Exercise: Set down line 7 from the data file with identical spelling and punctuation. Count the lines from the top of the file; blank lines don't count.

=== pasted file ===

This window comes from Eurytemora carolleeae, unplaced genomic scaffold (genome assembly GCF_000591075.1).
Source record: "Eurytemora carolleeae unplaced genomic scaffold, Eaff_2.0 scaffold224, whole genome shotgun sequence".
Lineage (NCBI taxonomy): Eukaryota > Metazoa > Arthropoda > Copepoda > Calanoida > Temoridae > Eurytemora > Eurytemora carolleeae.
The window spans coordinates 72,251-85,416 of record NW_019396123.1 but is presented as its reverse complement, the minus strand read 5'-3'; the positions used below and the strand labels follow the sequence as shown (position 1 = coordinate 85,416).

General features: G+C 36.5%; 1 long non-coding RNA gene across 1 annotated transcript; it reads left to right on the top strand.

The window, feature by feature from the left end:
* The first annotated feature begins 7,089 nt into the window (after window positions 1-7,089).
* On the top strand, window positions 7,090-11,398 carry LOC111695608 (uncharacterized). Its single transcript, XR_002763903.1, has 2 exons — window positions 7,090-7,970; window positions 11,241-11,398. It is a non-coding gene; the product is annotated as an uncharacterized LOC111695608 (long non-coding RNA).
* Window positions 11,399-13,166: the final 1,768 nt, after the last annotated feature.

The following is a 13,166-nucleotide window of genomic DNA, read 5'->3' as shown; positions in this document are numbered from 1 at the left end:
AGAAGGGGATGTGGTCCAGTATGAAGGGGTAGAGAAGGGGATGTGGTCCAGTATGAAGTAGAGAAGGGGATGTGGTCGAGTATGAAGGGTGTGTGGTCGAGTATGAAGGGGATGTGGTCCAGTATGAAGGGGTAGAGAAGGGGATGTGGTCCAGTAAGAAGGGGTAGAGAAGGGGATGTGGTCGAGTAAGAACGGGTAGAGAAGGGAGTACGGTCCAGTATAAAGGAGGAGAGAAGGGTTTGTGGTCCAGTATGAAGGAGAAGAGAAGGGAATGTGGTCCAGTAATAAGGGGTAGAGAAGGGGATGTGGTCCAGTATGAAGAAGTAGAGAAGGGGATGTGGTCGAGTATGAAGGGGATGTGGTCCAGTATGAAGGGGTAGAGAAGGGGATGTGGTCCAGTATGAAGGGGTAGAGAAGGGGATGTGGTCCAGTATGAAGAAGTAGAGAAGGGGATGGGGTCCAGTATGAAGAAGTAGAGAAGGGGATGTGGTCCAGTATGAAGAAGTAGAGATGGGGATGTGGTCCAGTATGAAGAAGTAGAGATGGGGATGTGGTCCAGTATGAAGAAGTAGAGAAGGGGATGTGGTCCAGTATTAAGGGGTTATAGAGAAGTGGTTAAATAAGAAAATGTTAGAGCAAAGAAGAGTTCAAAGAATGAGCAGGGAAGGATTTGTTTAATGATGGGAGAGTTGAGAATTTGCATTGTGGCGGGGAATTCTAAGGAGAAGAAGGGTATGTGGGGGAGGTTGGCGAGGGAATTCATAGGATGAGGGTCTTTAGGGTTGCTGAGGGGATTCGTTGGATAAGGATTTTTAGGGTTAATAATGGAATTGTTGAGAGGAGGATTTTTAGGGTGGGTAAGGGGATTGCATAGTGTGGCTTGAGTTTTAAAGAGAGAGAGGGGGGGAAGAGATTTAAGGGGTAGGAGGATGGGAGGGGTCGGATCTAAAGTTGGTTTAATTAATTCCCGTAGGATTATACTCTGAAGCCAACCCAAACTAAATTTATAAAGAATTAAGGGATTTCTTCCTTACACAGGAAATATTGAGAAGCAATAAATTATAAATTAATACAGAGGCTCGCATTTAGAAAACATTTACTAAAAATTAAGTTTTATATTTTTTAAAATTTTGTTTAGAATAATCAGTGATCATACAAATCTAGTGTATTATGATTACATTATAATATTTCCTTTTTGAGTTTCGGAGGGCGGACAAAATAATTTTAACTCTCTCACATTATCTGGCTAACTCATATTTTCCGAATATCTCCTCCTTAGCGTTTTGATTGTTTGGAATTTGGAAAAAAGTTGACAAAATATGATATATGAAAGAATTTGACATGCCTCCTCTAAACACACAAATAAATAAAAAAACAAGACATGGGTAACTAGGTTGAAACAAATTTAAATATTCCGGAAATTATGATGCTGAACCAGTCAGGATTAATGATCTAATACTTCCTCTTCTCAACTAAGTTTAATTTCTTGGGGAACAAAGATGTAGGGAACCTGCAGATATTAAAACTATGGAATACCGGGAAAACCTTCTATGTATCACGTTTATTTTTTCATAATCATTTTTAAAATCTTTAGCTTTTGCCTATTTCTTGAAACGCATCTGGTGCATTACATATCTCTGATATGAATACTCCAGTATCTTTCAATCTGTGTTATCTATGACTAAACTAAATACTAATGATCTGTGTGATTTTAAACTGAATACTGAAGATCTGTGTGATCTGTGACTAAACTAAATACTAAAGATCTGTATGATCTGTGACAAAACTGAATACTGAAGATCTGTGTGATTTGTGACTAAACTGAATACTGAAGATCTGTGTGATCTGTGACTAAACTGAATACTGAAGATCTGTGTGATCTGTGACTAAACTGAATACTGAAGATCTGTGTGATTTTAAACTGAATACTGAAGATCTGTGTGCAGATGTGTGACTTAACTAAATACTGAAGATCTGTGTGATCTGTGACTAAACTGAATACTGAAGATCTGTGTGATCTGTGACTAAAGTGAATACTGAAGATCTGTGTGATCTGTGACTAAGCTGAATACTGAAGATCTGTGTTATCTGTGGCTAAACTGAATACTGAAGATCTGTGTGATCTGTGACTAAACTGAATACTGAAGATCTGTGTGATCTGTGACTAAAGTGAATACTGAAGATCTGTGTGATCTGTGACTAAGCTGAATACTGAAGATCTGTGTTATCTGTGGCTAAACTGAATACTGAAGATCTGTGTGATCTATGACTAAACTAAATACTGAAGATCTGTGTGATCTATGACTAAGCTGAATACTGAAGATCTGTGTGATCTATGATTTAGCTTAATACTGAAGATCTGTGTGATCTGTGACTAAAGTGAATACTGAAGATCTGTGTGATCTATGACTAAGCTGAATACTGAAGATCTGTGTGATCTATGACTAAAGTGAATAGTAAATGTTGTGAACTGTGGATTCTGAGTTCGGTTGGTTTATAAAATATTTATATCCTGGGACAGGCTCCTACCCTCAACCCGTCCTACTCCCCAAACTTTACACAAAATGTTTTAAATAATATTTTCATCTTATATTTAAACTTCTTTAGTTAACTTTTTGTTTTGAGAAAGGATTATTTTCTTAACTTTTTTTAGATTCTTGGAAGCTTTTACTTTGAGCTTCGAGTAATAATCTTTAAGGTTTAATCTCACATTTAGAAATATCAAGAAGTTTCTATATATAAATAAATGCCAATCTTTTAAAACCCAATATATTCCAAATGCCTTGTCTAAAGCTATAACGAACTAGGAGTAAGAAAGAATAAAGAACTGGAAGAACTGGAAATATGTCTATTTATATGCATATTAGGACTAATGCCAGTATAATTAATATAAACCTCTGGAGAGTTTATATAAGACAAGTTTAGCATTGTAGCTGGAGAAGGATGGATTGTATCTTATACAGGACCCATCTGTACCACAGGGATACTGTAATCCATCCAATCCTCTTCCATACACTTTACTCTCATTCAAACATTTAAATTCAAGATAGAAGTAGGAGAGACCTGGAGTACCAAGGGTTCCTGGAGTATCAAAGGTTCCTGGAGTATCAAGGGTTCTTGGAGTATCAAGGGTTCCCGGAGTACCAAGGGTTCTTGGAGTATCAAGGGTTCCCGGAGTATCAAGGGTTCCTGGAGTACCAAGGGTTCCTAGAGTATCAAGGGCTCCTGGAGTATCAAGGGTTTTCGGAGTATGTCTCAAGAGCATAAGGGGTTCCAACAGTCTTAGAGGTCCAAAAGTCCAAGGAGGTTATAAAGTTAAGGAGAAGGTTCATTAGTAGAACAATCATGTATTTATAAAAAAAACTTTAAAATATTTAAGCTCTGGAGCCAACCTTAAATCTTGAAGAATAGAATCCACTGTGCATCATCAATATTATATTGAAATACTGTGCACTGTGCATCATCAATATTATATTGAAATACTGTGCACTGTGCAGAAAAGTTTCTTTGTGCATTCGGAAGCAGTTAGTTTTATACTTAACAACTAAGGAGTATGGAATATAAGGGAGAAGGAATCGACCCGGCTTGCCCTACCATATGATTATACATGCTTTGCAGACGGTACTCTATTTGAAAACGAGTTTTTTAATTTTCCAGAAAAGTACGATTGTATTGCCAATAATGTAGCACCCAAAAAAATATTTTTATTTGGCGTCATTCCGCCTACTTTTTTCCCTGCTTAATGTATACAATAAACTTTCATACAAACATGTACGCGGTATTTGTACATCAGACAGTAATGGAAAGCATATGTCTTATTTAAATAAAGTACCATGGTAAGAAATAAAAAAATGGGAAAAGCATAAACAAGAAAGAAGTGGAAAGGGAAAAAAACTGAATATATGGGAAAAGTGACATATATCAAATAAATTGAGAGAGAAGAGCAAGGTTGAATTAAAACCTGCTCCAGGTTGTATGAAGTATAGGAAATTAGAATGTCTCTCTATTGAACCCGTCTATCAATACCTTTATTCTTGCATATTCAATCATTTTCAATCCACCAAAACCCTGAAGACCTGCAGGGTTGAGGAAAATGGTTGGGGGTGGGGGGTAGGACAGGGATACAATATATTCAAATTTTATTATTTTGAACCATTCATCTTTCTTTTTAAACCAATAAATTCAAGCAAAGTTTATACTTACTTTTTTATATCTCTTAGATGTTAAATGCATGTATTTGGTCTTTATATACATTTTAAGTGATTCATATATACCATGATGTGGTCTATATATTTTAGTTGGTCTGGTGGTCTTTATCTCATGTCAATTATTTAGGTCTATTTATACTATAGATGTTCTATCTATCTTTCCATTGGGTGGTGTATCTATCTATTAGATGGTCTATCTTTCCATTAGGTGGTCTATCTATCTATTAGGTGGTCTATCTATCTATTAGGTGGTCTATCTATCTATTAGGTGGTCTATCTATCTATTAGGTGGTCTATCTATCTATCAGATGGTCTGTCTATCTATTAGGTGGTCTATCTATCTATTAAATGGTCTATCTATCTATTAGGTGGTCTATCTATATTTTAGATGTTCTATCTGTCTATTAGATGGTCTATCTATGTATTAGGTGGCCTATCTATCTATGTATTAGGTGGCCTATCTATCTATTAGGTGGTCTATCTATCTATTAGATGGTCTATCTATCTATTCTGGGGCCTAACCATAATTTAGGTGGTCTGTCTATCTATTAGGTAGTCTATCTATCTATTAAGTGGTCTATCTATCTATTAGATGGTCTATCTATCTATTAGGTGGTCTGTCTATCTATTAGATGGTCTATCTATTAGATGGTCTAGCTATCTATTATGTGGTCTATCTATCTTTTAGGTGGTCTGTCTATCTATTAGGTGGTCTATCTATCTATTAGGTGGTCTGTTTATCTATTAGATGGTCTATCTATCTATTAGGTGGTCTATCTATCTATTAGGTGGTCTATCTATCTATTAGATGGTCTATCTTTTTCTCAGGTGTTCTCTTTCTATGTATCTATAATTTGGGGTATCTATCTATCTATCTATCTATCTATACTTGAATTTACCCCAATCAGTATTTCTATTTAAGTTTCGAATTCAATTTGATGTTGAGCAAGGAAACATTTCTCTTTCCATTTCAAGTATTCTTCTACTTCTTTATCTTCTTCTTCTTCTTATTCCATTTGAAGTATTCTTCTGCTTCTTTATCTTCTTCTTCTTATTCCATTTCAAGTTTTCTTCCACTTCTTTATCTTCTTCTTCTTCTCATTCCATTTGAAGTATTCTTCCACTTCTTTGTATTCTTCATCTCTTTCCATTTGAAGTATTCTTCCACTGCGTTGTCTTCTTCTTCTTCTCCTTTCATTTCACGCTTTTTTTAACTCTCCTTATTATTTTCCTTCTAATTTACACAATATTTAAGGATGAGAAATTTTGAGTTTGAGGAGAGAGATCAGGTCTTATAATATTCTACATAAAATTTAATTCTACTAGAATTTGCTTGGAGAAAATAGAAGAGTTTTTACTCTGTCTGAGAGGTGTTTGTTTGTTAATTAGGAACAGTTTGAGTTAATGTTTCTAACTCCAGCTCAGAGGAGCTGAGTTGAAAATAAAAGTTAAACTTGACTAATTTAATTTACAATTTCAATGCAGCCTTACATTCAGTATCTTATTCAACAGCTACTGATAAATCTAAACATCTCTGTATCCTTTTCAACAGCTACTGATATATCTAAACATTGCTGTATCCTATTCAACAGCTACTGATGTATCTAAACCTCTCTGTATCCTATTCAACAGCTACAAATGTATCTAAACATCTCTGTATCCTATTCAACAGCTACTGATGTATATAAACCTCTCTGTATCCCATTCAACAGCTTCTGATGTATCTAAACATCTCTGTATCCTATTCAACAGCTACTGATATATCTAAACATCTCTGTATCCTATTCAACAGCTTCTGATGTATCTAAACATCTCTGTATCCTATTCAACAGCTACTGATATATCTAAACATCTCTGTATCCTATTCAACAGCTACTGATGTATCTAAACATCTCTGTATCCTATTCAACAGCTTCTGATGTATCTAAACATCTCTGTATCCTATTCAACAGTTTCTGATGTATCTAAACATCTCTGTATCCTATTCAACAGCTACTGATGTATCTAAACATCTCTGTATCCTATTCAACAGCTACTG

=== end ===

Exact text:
* The first annotated feature begins 7,089 nt into the window (after window positions 1-7,089).